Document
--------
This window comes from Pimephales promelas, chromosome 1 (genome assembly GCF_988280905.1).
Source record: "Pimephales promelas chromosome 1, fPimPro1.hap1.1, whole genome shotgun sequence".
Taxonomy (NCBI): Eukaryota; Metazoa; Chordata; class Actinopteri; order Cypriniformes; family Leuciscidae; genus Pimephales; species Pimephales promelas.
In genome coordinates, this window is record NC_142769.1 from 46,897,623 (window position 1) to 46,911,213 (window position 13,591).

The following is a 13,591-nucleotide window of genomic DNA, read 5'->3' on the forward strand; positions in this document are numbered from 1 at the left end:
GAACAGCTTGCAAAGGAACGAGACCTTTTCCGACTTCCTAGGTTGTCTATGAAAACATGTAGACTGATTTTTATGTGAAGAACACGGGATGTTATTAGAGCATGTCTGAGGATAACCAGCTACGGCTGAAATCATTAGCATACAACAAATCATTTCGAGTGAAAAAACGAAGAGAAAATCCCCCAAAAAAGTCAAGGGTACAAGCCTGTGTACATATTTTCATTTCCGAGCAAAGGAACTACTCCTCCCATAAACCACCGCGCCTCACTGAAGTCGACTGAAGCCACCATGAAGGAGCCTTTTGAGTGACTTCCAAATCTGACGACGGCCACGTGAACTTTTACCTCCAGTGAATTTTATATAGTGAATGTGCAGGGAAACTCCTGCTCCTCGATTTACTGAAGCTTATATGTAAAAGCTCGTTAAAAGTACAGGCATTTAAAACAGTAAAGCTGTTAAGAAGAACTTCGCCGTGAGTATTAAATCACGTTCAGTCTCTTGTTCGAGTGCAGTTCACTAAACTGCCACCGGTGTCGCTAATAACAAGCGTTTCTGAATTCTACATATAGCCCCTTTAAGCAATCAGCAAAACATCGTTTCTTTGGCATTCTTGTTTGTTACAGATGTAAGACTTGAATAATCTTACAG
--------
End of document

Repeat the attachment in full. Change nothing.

This window comes from Pimephales promelas, chromosome 1 (genome assembly GCF_988280905.1).
Source record: "Pimephales promelas chromosome 1, fPimPro1.hap1.1, whole genome shotgun sequence".
Taxonomy (NCBI): Eukaryota; Metazoa; Chordata; class Actinopteri; order Cypriniformes; family Leuciscidae; genus Pimephales; species Pimephales promelas.
In genome coordinates, this window is record NC_142769.1 from 46,897,623 (window position 1) to 46,911,213 (window position 13,591).

The following is a 13,591-nucleotide window of genomic DNA, read 5'->3' on the forward strand; positions in this document are numbered from 1 at the left end:
GAACAGCTTGCAAAGGAACGAGACCTTTTCCGACTTCCTAGGTTGTCTATGAAAACATGTAGACTGATTTTTATGTGAAGAACACGGGATGTTATTAGAGCATGTCTGAGGATAACCAGCTACGGCTGAAATCATTAGCATACAACAAATCATTTCGAGTGAAAAAACGAAGAGAAAATCCCCCAAAAAAGTCAAGGGTACAAGCCTGTGTACATATTTTCATTTCCGAGCAAAGGAACTACTCCTCCCATAAACCACCGCGCCTCACTGAAGTCGACTGAAGCCACCATGAAGGAGCCTTTTGAGTGACTTCCAAATCTGACGACGGCCACGTGAACTTTTACCTCCAGTGAATTTTATATAGTGAATGTGCAGGGAAACTCCTGCTCCTCGATTTACTGAAGCTTATATGTAAAAGCTCGTTAAAAGTACAGGCATTTAAAACAGTAAAGCTGTTAAGAAGAACTTCGCCGTGAGTATTAAATCACGTTCAGTCTCTTGTTCGAGTGCAGTTCACTAAACTGCCACCGGTGTCGCTAATAACAAGCGTTTCTGAATTCTACATATAGCCCCTTTAAGCAATCAGCAAAACATCGTTTCTTTGGCATTCTTGTTTGTTACAGATGTAAGACTTGAATAATCTTACAG